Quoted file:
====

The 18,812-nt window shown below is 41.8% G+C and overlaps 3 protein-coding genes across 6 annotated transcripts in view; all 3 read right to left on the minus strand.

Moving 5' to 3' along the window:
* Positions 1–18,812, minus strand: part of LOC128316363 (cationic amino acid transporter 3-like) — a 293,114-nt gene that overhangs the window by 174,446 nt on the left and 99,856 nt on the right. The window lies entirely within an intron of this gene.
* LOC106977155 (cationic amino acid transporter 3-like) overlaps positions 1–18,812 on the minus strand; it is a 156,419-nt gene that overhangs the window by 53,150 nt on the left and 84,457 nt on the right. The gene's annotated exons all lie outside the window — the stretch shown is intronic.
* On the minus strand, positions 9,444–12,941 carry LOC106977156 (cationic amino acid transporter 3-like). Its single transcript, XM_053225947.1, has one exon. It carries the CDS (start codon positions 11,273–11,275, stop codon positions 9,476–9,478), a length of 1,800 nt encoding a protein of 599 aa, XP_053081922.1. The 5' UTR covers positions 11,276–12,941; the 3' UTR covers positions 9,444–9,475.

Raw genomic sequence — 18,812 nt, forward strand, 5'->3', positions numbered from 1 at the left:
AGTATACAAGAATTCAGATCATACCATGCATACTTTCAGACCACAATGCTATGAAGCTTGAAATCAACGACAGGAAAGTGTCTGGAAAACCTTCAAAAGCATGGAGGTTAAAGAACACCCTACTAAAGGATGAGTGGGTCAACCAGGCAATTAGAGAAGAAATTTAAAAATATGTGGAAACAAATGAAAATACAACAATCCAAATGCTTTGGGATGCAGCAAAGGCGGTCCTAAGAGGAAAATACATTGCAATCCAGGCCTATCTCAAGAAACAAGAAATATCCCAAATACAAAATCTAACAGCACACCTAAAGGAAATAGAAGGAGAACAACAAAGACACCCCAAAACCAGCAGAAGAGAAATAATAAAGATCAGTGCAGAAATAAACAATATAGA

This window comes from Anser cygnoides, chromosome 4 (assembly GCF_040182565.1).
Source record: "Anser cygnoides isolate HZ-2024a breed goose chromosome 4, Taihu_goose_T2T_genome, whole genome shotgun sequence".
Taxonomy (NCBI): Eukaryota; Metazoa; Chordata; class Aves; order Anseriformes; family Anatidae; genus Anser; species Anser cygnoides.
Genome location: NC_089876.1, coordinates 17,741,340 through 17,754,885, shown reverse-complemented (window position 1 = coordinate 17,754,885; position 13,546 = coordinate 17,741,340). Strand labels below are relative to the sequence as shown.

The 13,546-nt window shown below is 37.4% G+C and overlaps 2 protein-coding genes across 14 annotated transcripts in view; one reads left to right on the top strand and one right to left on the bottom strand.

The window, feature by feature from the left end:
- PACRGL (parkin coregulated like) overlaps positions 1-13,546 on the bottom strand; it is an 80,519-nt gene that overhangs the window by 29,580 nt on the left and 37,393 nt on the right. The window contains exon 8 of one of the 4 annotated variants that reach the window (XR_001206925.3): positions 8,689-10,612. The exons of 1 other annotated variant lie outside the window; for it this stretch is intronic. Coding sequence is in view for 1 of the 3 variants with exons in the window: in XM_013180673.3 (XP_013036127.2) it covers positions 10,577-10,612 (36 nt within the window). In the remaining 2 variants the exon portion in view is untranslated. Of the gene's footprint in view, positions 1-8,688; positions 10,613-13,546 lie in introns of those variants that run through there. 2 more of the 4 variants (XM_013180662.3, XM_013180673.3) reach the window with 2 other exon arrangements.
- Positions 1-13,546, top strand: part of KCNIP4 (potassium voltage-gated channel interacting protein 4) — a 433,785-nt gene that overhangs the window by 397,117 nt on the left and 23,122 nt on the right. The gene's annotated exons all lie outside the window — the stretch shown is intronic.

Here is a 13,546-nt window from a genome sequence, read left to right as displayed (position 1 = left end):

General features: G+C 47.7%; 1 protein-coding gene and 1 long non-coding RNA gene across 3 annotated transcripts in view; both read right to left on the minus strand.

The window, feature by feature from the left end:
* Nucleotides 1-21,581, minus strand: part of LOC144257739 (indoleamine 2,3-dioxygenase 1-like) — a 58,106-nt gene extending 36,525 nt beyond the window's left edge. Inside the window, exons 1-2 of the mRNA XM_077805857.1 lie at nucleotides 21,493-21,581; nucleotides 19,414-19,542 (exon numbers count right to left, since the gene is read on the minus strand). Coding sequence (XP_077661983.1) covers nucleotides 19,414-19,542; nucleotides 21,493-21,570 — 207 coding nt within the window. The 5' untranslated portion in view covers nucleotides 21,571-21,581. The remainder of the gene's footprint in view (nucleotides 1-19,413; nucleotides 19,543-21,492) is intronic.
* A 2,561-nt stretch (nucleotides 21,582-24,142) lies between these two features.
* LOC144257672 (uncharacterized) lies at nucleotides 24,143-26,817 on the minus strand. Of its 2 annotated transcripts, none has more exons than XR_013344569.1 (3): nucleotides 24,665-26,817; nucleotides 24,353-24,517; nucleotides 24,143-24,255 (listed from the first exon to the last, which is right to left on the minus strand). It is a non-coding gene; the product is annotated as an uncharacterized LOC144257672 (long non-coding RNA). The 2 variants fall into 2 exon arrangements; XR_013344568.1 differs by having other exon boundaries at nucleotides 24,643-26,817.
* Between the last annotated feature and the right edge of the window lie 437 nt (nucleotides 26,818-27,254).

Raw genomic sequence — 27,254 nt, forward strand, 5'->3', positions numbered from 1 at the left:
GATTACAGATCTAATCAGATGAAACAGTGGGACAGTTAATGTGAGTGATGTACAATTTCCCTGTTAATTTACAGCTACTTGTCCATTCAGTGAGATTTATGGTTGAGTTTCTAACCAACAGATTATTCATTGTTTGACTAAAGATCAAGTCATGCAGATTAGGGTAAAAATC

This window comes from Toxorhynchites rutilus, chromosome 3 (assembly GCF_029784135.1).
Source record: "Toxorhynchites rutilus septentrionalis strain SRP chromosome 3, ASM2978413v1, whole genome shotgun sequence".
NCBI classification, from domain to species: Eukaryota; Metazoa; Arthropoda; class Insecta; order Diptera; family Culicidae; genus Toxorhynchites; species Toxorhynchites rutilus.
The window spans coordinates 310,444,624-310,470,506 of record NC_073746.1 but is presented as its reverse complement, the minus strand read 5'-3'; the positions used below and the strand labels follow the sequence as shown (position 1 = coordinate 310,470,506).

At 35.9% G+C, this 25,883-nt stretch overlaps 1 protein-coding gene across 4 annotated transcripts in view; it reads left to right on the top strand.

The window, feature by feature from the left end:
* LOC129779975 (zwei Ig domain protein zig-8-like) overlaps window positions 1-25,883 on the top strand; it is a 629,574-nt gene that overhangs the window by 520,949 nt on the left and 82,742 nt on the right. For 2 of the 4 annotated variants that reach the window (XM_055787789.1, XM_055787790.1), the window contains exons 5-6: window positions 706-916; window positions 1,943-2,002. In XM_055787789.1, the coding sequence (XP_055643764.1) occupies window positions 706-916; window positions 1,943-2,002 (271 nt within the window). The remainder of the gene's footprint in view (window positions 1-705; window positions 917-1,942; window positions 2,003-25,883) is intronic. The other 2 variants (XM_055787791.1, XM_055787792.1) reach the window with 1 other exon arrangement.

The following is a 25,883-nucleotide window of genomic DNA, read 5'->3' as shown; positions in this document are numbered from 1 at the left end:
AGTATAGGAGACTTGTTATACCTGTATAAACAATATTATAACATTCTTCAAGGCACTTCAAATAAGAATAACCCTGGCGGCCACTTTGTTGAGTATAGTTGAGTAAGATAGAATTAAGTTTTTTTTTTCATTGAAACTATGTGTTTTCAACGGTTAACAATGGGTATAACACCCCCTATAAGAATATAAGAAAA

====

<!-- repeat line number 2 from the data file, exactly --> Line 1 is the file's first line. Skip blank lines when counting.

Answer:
Moving 5' to 3' along the window: